Offers the other side of the coin.
Yesterday, Opera revealed that they are suing one of its ex-employees, Trond Werner Hansen, who allegedly leaked trade secrets to Mozilla. Now, the man himself has decided to provide further details and explain the reason behind the case.
According to Hansen, after leaving Opera in 2006 he had an idea about developing a striped down version of a web browser, which would not only be an open source project but also have a unified search and address field as well as provide contributions to a green cause. As it turns out, Google had a similar idea too as they released Chrome few years later.
Claims he took trade secrets to Mozilla.
Now here is a new drama for you. Apparently, Opera Software is suing one of its visionary ex-employees, Trond Werner Hansen, who joined the company in 1999 and worked till 2006, then left shortly after only to join for another year from 2009 to 2010.
Your personal information will be shared with 3rd parties.
In fact, the open source organization states that their policy is to “make Personal Information, such as your name and email address, and Potentially Personal Information, such as the URL of the site you last visited, only available to its employees, contractors, and selected contributors who signed confidentiality agreements that prohibit them from using or disclosing such information other than for approved Mozilla purposes.”
If you are concerned about your privacy after reading Mozilla’s statements, here is a simple tip to disable all telemetry data collecting. Go to:
Settings > Advanced
Click on the “Data Choices” tab
Uncheck the “Enable Telemetry” box
That’s it, as simple as that.
But nothing to brag about.
Now here is a shocker for you: according to the recent report by Forrester, when it comes to enterprise, Internet Explorer still remains the number one web browser that IT workers choose.
How credible is it? Well, the survey itself is based on 7,295 IT workers, so the sample size is pretty decent. However, it’s not all rainbows and sunshine for once dominant IE, which holds 40.2% of the market share. Turns out, Google’s own web browser is sitting right on its toes with 27.8% share, followed by Firefox’s 25.4% and Apple’s Safari (1.8%).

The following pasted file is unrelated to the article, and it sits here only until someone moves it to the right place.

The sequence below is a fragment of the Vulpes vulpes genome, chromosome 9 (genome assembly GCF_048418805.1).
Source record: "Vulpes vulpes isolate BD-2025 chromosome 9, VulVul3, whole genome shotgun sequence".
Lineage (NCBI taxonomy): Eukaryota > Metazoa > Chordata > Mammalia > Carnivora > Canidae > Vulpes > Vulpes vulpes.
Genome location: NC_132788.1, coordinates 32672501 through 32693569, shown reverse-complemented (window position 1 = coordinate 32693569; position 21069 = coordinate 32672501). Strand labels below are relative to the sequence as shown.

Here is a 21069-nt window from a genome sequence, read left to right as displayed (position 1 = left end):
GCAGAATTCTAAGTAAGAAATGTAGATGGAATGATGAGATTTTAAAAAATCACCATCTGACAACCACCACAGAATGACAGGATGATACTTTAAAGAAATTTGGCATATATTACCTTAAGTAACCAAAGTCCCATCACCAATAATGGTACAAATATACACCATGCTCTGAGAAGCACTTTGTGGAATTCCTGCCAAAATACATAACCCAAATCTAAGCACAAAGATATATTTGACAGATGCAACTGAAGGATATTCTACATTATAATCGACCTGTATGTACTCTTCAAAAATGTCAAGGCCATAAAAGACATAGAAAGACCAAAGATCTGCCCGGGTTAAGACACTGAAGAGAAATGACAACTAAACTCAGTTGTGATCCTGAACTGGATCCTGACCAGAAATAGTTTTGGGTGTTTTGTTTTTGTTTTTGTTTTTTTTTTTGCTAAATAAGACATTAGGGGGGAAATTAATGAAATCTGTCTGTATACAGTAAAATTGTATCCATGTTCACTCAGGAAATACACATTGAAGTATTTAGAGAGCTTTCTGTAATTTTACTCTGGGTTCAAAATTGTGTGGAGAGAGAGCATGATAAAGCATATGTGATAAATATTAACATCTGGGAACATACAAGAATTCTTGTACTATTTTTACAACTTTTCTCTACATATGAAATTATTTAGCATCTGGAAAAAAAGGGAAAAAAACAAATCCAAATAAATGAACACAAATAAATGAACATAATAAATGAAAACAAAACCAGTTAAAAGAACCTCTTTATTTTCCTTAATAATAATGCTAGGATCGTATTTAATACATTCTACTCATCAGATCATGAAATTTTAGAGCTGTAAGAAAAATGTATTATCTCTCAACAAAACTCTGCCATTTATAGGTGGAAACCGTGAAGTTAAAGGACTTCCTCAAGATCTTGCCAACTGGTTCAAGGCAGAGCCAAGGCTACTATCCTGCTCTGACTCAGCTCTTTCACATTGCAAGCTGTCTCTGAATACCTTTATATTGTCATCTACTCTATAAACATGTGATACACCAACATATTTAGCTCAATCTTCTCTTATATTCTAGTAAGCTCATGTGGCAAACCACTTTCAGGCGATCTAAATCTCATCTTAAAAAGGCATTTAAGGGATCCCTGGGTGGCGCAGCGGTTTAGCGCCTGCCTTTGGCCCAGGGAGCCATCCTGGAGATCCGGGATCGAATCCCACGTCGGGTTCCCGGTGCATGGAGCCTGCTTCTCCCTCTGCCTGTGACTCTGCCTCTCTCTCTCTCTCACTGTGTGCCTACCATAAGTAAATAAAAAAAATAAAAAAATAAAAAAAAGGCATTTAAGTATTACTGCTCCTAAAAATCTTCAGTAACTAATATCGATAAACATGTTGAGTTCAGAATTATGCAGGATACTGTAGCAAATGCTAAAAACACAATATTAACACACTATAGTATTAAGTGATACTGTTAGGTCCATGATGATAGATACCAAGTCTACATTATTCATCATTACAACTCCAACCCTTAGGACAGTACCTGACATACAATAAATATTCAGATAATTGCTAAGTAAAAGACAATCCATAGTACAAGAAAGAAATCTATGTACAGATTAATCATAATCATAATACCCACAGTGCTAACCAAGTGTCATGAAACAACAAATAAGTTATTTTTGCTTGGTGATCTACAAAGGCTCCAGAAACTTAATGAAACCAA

Already out of stock.
Now here is something that will make Mozilla’s Firefox OS fans happy. According to the recent report, the open source organization sold out all their phones in just a few hours.
Although Geeksphone manufactured a total of 10,000 FOS phones (mostly for Mozilla employees and other partners), only 1,000 of them were shipped, which caused the supply issues. Interestingly enough, Geeksphone founder and CEO Javier Aguera said that they were surprised at the quick reaction and the number of people who were trying to buy a Firefox OS phone.
Be careful about the fonts.
Now here is a small Opera Mini update that will keep you happy for a while: 7.5.2. While not bringing any significant changes, the following release offers some page layout improvements as well as various stabilization fixes.
However, there are a couple more changes that are receiving a lot of negative feedback (at least in the comment section here and here). Due to font improvements for high resolution devices and font calculation method, people report that the text is now too small so please keep that in mind before upgrading.
May 13th is the day.
Chances are, if you are reading this blog, then IE6 or IE7 are not exactly your browsers of choice. However, in case you are using Twitter and Internet Explorer 6 or 7 (shame on you), then we have some bad news to tell.
Starting from next month, TFW (Twitter for Websites) widgets-js library will no longer initialize the Follow button, Tweet button, embedded Tweets and timelines on Internet Explorer 6. In addition to that, Web Intents Events will stop supporting both IE6 and IE7 while factory functions for the creation of widgets are going to return false to any callback made by Internet Explorer 6.
Now here is something for the Firefox web developers. If you’ve been looking for an easy tool to quickly parse the color scheme of the web site that suits your taste (from images and CSS), then “Rainbow Color Tools” is the add-on you’ve been waiting for.
In addition to that, you can also use RCT as a color picker and save them for the later use.
Seeing that today is a slow news today we’ve decided to dig around the web and see what kind of glittery magic you can find there. As it turns out, Mozilla has recently did the IAMA session on reddit, which can be found on the following page.
Interestingly enough, the open source organization has revealed that they are re-evaluating Electrolysis (e10s), the multi-process architecture that they canned back in 2011. What was the point of it (other than process isolation)? Offer better UI responsiveness, stability and performance on multi-core machines.